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Distributed Systems. Distributed Shared Memory Paul Krzyzanowski pxk@cs.rutgers.edu ds@pk.org. Except as otherwise noted, the content of this presentation is licensed under the Creative Commons Attribution 2.5 License. Motivation. SMP systems Run parts of a program in parallel

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Distributed systems

Distributed Systems

Distributed Shared Memory

Paul Krzyzanowski



Except as otherwise noted, the content of this presentation is licensed under the Creative Commons Attribution 2.5 License.



SMP systems

  • Run parts of a program in parallel

  • Share single address space

    • Share data in that space

  • Use threads for parallelism

  • Use synchronization primitives to prevent race conditions

    Can we achieve this with multicomputers?

  • All communication and synchronization must be done with messages

Distributed shared memory dsm

Distributed Shared Memory (DSM)

Goal:allow networked computers to share a region of virtual memory

  • How do you make a distributed memory system appear local?

  • Physical memory on each node used to hold pages of shared virtual address space. Processes address it like local memory.

Take advantage of the mmu

Take advantage of the MMU

  • Page table entry for a page is valid if the page is held (cached) locally

  • Attempt to access non-local page leads to a page fault

  • Page fault handler

    • Invokes DSM protocol to handle fault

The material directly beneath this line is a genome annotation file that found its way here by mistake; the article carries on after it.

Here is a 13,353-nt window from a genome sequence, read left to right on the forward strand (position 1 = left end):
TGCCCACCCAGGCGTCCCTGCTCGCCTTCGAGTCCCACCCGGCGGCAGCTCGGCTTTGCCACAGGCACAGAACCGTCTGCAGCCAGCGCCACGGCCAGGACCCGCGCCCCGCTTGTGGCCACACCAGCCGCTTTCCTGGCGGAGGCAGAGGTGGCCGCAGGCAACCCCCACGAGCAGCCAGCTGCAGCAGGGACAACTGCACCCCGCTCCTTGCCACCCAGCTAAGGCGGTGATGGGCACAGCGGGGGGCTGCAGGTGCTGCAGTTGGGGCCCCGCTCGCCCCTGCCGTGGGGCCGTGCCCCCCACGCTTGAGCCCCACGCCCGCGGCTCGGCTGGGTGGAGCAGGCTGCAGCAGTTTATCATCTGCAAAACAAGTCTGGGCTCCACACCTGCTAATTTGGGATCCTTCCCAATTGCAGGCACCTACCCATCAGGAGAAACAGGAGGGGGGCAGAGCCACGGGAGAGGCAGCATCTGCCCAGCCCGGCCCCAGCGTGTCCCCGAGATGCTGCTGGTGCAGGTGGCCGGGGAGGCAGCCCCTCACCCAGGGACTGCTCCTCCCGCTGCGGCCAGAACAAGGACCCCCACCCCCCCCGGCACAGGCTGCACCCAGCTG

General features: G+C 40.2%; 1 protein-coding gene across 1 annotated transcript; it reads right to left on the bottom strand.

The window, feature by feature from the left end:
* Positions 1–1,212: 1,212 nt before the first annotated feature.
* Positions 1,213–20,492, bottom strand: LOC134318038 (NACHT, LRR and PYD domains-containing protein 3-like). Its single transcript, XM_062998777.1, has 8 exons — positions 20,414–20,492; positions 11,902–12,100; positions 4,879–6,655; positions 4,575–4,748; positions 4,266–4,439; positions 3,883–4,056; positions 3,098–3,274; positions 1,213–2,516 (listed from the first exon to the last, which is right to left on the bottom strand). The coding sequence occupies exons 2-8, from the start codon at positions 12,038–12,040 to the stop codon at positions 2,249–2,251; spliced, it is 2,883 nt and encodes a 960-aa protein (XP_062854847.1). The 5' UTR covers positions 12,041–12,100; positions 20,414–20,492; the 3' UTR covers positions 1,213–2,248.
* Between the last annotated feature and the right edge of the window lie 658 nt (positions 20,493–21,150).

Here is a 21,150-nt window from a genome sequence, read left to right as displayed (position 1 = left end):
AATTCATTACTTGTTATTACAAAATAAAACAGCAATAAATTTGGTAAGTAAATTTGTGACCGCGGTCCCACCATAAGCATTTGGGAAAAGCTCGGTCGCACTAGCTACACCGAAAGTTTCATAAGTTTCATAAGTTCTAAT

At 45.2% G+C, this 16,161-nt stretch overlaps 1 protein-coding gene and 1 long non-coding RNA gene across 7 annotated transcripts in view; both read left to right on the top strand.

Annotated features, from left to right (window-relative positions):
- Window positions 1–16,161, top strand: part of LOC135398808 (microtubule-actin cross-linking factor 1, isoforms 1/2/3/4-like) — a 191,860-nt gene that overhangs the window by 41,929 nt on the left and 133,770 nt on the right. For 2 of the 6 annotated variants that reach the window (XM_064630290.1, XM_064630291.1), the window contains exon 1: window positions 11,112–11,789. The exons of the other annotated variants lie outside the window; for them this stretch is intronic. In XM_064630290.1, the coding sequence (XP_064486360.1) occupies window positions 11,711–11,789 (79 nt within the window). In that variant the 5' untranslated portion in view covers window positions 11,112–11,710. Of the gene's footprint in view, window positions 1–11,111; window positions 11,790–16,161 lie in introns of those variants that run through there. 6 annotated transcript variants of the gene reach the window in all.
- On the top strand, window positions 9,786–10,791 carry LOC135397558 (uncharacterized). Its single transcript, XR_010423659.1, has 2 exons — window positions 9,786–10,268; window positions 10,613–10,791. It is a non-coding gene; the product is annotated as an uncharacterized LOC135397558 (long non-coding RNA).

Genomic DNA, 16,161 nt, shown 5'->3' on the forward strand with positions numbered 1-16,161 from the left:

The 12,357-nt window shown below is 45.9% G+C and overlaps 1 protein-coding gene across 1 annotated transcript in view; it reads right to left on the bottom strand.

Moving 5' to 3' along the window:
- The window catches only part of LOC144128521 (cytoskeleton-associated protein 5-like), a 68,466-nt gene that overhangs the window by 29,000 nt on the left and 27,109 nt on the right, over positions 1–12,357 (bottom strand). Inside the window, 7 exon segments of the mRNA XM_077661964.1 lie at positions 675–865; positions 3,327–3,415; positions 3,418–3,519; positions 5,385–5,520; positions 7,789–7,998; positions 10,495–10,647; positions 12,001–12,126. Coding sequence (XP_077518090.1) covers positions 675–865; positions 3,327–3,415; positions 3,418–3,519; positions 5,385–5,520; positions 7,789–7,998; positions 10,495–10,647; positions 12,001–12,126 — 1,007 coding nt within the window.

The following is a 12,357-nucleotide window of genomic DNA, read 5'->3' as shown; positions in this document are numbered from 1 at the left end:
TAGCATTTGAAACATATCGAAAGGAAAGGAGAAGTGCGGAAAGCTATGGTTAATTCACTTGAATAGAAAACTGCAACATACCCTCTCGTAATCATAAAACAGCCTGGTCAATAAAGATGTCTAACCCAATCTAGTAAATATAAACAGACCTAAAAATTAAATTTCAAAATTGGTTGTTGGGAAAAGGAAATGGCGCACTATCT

• Fault handler brings page from remote node

  • Operations are transparent to programmer

    • DSM looks like any other virtual memory system

Simplest design

Simplest design

Each page of virtual address space exists on only one machine at a time

-no caching

Simplest design1

Simplest design

On page fault:

  • Consult central server to find which machine is currently holding the page

  • Directory

    Request the page from the current owner:

  • Current owner invalidates PTE

  • Sends page contents

  • Recipient allocates frame, reads page, sets PTE

  • Informs directory of new location



Directory becomes a bottleneck

  • All page query requests must go to this server


  • Distributed directory

  • Distribute among all processors

  • Each node responsible for portion of address space

  • Find responsible processor:

    • hash(page#) mod num_processors

Distributed directory

Distributed Directory





Design considerations granularity

Design Considerations: granularity

  • Memory blocks are typically a multiple of a node’s page size

    • To integrate with VM system

  • Large pages are good